So far earnings season is saying "For 2012 go domestic rather than multinational in your U.S. picks"

07/18/2012 4:56 pm EST


Jim Jubak

Founder and Editor,

I don’t think this is a case of putting 2 plus 2 together and getting 5. I think the math really does come out a 4.

Looking at the second quarter earnings reports we’ve seen so far from the likes of Coca Cola (KO) and Johnson & Johnson (JNJ) and putting those together with this morning’s very positive report on the U.S. housing sector ( ), I can’t help but think that I’d like to own more exposure to the U.S. domestic economy and less exposure to Europe.

Not just because European revenue growth looks just about non-existent this quarter, which it does. But also because the strong dollar is killing company earnings at UK.S. companies when revenue in currencies such as the euro is translated back into dollars.

So, for example, Coca Cola reported a decline in earnings in the second quarter—to net income of $2.79 billion from $2.8 billion in the second quarter of 2011—as revenue grew by a meager 3%. According to the company, the strong dollar knocked four percentage points off Coke’s revenue growth during the quarter. And in the third quarter, Coke said, the strong dollar would present the company with an 8% to 9% revenue headwind.

The story at Johnson & Johnson was pretty much the same. Earnings in the quarter fell 49.3% from the second quarter of 2011. Most of that drop was due to things like the costs of closing the acquisition of Synthes, a medical device company, and a $600 million share to settle a lawsuit over allegations of bribery and improper marketing of several drugs. But Johnson & Johnson also saw revenue decline by 0.7% from the second quarter of 2011 on the effect of a stronger U.S. dollar. For all of 2012 the company cut its earnings guidance to $5 to $5.07 a share and again cited the effects of a stronger U.S. currency.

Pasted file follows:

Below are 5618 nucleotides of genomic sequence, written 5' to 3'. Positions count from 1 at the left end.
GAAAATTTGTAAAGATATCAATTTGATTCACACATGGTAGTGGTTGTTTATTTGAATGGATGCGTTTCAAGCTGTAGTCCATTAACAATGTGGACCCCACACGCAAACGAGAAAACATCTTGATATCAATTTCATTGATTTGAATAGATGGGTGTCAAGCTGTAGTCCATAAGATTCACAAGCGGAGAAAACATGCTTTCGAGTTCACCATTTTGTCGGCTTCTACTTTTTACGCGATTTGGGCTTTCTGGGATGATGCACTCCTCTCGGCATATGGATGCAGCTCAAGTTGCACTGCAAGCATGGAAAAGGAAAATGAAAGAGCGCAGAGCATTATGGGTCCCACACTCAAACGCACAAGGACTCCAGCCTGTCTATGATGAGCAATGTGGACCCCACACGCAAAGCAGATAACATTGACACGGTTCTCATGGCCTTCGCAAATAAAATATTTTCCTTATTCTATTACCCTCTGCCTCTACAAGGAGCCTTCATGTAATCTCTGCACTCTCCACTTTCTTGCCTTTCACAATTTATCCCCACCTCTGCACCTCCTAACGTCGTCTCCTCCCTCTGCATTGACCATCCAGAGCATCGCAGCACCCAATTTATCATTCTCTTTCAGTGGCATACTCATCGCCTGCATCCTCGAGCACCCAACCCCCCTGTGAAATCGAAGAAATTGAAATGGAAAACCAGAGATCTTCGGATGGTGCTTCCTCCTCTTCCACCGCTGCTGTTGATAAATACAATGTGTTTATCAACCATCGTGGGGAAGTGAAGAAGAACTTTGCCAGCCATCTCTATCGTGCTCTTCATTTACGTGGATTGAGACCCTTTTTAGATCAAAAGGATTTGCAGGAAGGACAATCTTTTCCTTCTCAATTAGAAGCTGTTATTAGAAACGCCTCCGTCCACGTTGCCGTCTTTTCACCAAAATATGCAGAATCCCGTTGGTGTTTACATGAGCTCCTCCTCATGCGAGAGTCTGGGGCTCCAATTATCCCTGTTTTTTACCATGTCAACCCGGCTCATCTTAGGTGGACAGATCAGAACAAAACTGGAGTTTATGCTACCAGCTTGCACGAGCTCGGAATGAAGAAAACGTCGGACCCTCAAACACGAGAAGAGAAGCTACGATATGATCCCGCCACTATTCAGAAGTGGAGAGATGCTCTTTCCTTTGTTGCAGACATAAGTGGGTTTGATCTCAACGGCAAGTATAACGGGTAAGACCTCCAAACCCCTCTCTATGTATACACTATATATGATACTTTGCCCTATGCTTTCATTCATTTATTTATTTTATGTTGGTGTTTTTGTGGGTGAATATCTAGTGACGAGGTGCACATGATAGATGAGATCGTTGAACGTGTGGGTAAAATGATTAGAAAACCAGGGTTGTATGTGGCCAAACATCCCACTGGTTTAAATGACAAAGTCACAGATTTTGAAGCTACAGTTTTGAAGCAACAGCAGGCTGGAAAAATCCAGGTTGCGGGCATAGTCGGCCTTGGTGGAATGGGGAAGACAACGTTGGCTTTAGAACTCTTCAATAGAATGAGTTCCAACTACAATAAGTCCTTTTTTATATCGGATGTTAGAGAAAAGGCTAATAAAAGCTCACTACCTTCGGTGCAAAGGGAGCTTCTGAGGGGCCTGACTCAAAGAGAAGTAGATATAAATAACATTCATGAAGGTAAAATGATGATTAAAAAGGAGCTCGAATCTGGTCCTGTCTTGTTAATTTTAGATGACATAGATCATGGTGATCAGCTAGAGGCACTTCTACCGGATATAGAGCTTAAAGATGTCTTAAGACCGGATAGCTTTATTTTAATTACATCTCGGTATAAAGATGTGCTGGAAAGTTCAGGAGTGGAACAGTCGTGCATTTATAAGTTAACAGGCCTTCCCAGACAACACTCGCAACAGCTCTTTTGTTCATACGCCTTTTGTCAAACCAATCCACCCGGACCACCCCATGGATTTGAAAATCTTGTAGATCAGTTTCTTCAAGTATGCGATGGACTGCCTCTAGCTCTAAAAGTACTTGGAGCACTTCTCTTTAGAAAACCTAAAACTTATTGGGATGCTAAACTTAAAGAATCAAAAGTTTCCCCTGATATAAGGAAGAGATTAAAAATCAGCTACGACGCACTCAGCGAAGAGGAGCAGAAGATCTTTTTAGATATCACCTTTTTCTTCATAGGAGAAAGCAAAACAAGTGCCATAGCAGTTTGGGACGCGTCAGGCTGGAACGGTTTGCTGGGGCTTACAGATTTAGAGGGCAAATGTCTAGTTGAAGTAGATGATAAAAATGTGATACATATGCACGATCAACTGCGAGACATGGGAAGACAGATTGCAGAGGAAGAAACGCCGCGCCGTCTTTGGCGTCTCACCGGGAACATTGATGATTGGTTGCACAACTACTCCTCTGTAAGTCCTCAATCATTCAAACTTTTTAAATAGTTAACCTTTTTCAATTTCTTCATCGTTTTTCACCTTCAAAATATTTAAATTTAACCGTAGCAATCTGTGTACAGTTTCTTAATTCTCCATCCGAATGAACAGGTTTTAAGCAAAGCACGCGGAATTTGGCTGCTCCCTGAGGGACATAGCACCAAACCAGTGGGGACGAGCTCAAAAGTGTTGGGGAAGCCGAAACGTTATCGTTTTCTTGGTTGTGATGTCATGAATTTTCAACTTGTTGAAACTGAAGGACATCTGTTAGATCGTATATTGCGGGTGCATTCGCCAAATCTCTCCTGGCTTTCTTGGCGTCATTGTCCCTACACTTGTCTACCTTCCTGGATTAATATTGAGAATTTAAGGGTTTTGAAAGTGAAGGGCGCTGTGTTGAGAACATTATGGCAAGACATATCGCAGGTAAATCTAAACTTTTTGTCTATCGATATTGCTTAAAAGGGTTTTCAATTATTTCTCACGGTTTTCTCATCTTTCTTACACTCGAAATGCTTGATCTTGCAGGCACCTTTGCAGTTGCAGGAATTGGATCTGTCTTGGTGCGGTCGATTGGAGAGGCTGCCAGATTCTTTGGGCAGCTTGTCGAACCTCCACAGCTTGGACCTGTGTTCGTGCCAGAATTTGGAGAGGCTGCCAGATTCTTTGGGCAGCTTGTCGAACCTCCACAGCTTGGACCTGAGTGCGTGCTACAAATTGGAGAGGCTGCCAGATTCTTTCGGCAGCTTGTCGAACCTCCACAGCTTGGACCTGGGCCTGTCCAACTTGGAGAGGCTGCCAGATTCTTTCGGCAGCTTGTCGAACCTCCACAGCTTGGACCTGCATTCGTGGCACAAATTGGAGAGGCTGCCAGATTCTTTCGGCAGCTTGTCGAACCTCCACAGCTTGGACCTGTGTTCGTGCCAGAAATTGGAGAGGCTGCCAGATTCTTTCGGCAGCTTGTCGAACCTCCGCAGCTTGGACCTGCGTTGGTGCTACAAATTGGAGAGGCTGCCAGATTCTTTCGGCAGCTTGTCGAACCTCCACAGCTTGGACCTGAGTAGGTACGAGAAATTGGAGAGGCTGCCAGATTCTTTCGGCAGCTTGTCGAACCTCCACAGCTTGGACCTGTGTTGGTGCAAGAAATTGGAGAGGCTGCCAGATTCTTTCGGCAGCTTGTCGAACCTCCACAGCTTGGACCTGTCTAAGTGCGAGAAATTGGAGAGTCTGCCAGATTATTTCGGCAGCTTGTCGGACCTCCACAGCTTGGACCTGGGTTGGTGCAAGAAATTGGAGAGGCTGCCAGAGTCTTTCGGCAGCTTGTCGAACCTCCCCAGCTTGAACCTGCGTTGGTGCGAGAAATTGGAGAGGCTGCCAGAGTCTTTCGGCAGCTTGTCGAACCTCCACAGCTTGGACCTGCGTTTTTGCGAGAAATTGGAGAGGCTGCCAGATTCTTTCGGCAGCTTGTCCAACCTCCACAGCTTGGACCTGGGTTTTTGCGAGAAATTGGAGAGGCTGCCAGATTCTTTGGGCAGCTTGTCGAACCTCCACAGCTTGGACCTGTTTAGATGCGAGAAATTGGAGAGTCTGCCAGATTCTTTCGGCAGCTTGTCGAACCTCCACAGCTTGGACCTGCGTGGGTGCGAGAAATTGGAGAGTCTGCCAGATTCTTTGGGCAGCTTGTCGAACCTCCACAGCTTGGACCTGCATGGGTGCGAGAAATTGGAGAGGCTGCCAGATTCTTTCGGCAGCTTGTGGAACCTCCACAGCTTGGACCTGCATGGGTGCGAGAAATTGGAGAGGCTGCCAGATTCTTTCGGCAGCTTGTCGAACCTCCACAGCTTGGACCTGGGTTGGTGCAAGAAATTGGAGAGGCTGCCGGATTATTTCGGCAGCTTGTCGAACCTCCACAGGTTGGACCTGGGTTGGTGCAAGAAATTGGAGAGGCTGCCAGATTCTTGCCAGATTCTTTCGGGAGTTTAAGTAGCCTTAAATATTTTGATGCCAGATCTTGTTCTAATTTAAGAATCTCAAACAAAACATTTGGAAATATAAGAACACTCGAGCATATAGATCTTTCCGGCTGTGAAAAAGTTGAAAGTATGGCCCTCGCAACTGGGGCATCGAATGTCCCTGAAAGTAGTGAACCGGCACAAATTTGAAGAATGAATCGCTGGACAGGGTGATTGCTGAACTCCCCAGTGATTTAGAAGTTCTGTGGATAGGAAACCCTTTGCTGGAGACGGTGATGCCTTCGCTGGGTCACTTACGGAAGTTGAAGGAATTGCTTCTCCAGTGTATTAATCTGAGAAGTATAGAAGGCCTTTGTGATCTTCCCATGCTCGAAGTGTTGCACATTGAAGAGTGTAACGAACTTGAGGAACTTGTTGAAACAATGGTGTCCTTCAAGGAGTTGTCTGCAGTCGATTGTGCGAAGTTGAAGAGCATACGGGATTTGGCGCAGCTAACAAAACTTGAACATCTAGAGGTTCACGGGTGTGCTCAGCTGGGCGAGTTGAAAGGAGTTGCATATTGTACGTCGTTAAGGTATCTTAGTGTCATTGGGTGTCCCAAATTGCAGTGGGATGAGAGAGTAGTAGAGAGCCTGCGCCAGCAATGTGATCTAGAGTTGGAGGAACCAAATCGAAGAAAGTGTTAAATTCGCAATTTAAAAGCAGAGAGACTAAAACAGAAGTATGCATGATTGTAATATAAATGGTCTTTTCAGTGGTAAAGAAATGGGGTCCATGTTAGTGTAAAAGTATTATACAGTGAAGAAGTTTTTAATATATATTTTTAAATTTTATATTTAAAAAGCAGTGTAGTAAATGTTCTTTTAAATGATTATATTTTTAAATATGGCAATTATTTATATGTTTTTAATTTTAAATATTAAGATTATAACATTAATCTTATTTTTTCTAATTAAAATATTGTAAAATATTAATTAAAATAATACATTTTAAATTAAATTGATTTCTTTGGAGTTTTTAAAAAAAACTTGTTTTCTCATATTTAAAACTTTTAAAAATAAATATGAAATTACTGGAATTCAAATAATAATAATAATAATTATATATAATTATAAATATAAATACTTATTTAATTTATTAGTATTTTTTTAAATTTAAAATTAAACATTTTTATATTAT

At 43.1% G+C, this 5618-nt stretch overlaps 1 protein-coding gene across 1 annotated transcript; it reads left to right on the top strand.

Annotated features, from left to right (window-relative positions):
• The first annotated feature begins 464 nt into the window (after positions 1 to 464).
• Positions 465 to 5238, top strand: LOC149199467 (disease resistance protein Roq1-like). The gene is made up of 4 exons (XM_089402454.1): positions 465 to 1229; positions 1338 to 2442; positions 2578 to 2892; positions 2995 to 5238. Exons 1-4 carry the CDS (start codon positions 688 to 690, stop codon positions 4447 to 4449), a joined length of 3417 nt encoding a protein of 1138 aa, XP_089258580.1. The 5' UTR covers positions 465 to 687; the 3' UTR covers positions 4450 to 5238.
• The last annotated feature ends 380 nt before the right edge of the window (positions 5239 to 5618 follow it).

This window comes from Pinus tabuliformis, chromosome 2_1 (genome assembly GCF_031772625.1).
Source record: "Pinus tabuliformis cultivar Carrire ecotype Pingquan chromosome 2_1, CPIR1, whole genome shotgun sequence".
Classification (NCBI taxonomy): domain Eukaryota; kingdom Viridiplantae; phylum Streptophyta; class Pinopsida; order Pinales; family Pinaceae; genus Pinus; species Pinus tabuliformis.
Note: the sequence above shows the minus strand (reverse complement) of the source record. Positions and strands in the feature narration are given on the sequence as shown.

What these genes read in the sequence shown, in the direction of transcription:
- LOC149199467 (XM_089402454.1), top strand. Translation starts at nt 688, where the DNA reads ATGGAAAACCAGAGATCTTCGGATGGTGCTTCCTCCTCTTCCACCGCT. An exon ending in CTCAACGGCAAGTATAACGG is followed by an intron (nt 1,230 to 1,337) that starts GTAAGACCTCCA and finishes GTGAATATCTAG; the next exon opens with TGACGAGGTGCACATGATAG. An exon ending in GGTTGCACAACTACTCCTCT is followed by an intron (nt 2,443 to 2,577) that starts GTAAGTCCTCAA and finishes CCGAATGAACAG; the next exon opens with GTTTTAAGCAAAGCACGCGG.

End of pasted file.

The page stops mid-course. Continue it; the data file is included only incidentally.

Contrast that drag on earnings to the lack of a currency drag and the improving domestic prospects of the U.S. home builders as revealed in this morning’s report of a 6.9% increase in May housing starts.

The conclusion I’d draw is that for this earnings season and, indeed, if we believe company guidance, for the rest of 2012 purely domestic U.S. companies are better positioned to deliver revenue and earnings growth than U.S. multinationals such as Coke, PepsiCo (PEP), McDonald’s (MCD), and IBM (IBM).

A list of domestic U.S. companies to look at for this quarter and the rest of 2012 would include—besides U.S. home builders such as Lennar (LEN) and Toll Brothers (TOL)--Lowe’s (LOW), Lumber Liquidators (LL), Dollar General (DG), and CBRL (known to highway travelers as Cracker Barrel Old Country Stores) Group (CBRL). Contrast Coke, which gets 56% of its sales from outside North America with Dollar General, which has 10,000 stores in 39 states.

Full disclosure: I don’t own shares of any of the companies mentioned in this post in my personal portfolio. The mutual fund I manage, Jubak Global Equity Fund , may or may not now own positions in any stock mentioned in this post. The fund did own shares of McDonald’s as of the end of March. For a full list of the stocks in the fund as of the end of March see the fund’s portfolio at
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